Actor Tim O’Connor dies at age 90 | TheUnion.com
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Actor Tim O’Connor dies at age 90

Nevada City Readers Theatre director and all around driving force Tim O'Connor, reflects on some of his fond memories he has made during a career of acting alongside some big Hollywood's biggest names.
Elias Funez/efunez@theunion.com |

Nevada County’s Tim O’Connor, 90, died on Thursday according to family members. Family members have indicated they will run an obituary in an upcoming issue of The Union. Here’s an article from last summer on O’Connor and his involvement with the Readers Theatre in Nevada City.

 

ORIGINAL POST:

For a great story to be told you need a setting and a lead character.

Our setting is the Miners Foundry where the Readers Theatre takes place, and our lead character is the man responsible for directing and producing the show, Tim O’Connor.

O’Connor celebrated his 90th birthday on July 3, with a surprise party to commemorate the milestone. While the Readers Theatre was performed that night, and O’Connor was busy directing and managing the show, the entire cast and crew, as well as friends and family, helped throw the celebration in his honor.



As the show came to a close, the cast brought out a cake while the entire audience, filled with friends O’Connor hadn’t seen in ages, serenaded him with “Happy Birthday.”

“I never thought being an actor could be such a great career. It was always in the back of my mind, but never did I think it could be a real job.”Tim O’Connor

He still hasn’t gotten over the sense of enthrallment from it all.




Back story

O’Connor grew up in Chicago, near Jackson Park. He said it wasn’t the best of neighborhoods, but he was particularly fond of the park.

“We had gangs and what not,” O’Connor said, “but that park probably saved my life.”

He talked of his childhood, and how he served the country for a time before starting law school. When he realized he didn’t want to practice law, he ran into a friend who was attending a radio drama school, and he jumped at the opportunity.

“I never thought being an actor could be such a great career,” he said. “It was always in the back of my mind, but never did I think it could be a real job.”

From that moment, a star had emerged.

Performing as a leading man, O’Connor’s career has taken him all across the country from New York to Los Angeles. His IMDB profile, which O’Connor says is not very accurate, is nonetheless impressive. He has appeared in some well-known TV shows (“Peyton Place,” “M*A*S*H,” “Barnaby Jones” and “Buck Rogers in the 25th Century”), and many movies and plays. He has rubbed elbows with some of the most famous people in the arts — but you’d never know without asking.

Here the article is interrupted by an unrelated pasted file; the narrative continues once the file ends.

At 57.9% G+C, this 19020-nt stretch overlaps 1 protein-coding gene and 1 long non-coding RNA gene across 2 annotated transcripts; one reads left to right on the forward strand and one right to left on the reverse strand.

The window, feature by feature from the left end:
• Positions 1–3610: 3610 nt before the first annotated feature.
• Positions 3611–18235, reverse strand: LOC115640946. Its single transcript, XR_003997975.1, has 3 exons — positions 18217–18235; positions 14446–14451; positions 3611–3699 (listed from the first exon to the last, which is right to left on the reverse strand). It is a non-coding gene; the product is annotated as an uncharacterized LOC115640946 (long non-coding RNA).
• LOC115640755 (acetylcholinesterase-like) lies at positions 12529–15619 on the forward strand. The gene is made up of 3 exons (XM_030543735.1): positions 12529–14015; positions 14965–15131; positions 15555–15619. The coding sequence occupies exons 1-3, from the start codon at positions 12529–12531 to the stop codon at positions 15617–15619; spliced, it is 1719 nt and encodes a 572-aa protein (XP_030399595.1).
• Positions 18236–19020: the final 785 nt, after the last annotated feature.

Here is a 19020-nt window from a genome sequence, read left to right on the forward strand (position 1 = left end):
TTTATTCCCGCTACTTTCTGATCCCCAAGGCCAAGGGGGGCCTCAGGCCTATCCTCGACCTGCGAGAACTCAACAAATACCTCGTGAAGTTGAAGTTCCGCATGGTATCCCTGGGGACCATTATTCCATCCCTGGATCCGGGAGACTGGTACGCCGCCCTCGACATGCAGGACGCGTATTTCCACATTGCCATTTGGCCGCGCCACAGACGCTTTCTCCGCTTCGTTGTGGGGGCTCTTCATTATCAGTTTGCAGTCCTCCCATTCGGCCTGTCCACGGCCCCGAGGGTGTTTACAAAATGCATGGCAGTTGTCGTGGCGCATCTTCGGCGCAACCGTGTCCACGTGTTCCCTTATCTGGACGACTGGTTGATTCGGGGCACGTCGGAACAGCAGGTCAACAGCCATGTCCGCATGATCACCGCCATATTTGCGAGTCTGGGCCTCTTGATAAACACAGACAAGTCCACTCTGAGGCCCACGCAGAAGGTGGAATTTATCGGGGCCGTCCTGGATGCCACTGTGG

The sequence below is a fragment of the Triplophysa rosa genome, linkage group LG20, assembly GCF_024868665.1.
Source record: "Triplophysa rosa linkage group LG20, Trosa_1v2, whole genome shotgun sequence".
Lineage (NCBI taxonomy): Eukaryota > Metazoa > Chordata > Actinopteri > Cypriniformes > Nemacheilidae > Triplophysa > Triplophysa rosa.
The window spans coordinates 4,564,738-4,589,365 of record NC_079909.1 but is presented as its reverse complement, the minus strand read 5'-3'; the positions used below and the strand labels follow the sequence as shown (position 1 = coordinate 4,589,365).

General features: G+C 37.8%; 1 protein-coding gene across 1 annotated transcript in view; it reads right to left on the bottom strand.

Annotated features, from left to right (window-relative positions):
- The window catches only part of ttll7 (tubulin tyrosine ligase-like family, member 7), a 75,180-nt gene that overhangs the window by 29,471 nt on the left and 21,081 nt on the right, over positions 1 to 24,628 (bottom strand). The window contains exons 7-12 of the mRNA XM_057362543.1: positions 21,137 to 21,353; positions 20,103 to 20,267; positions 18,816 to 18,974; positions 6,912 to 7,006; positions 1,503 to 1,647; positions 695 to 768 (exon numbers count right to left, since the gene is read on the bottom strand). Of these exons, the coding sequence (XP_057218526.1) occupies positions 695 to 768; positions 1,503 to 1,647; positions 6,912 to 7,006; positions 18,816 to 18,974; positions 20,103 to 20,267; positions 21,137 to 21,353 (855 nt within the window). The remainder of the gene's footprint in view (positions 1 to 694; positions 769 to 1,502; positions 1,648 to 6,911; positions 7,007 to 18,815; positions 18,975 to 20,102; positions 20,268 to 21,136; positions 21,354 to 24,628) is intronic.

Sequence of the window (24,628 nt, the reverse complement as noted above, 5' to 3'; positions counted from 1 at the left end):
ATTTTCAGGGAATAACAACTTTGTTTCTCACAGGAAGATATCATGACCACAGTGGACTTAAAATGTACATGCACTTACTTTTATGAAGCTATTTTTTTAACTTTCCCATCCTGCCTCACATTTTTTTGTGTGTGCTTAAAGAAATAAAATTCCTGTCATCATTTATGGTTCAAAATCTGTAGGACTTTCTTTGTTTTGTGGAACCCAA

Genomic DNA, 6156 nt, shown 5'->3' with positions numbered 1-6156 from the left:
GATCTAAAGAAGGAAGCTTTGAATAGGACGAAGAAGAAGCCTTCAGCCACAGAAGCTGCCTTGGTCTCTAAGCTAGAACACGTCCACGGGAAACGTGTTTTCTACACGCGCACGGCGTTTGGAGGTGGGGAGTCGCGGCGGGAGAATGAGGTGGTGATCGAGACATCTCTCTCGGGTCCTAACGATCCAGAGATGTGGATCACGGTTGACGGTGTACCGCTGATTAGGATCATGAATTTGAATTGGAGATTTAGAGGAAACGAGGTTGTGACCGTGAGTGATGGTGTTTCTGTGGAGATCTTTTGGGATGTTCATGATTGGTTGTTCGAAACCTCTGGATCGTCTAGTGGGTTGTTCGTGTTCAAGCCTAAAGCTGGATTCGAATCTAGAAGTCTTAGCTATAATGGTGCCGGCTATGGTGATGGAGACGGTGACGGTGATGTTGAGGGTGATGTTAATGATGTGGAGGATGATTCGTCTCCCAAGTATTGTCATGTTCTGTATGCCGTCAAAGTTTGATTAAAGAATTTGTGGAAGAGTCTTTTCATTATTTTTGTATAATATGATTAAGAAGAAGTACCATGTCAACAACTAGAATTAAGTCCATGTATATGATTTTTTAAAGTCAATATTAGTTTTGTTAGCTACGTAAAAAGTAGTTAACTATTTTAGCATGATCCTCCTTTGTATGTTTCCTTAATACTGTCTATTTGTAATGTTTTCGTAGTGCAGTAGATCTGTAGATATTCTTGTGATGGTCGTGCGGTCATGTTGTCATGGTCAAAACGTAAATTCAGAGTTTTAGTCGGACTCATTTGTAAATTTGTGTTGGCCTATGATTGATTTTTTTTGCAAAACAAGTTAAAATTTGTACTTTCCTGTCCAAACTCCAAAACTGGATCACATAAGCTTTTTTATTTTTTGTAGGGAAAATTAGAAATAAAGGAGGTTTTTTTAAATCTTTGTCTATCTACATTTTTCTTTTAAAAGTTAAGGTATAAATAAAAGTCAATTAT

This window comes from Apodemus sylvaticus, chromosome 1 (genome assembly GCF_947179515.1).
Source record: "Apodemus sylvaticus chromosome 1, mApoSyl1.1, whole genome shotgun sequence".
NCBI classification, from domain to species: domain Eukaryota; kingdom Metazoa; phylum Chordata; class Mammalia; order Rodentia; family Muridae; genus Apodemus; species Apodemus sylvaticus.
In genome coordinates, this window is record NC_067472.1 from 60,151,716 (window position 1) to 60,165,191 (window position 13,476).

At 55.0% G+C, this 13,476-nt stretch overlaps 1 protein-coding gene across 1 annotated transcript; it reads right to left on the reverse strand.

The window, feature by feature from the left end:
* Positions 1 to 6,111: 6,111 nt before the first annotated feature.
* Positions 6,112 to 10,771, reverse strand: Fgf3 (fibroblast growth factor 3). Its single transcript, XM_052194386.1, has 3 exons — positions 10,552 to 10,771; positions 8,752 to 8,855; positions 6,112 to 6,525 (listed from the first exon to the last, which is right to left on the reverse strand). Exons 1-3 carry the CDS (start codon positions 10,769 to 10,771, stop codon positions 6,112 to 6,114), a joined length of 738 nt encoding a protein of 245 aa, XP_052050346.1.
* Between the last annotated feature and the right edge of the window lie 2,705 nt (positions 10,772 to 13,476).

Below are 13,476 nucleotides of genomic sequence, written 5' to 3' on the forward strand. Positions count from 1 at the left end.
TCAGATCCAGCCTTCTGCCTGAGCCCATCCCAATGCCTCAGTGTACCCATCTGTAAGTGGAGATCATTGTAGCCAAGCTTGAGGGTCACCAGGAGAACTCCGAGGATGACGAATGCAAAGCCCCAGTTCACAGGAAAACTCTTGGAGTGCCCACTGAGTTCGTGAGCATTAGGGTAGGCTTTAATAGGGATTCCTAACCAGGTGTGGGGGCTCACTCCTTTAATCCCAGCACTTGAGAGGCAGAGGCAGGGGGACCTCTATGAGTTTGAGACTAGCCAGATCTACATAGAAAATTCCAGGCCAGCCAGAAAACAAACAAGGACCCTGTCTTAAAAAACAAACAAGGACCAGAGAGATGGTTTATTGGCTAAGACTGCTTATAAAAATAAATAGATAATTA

O’Connor’s a man of few words, when it comes his accomplishments. He downplays his own experiences to focus on the talent he is proud of here in the community. It’s not about him. What’s important is keeping theatre alive, and entertaining the community.

He has been the driving force behind the Reader’s Theatre program for more than 25 years. The program takes place inside the Miners Foundry, a gold rush relic built in 1855 where equipment and tools of the trade were forged.

Each show consists of a few short stories that local actors perform on stage.

O’Connor holds the auditions, the rehearsals, and directs all the stories the actors portray.

The shows typically start around 4 p.m. on Saturdays, and run for about two hours.

“That way people can come in before they eat, watch a few plays then go out for a nice meal and have a martini,” said O’Connor.

‘Always giving’

It’s not only the Readers Theatre that O’Connor is passionate about. He said he loves the foothills of the Sierra, the beauty of it all — in both nature and the people who live here. The trees, the sense of a community, and the opportunity to enjoy all four seasons — which he missed while living in Southern California — has been what’s kept him here.

When O’Connor isn’t directing or producing the Readers Theatre, he’s doing aerobics at the South Yuba Club three times a week. He also does Tai Chi and Qigong most Saturdays at Pioneer Park, alongside longtime friend Dave Iorns, owner of Nevada City Crystal & Glass and a regular Readers Theatre performer.

“He’s just a good friend, a good guy, and good for the community,” Iorns said. “He’s always giving.”

Not only does O’Connor love the community, the community loves him back.

“Tim is one of the most humble and gracious men I have ever met,” said Gretchen Bond, executive director of the Miners Foundry.

“Tim is one of my favorite people,” Kat Kress, venue coordinator for Readers Theatre. “He is always in a great mood and never fails to brighten my day.”

Contact Prospector Editor Sean Jordan at sjordan@theunion.com or 530-477-4219.


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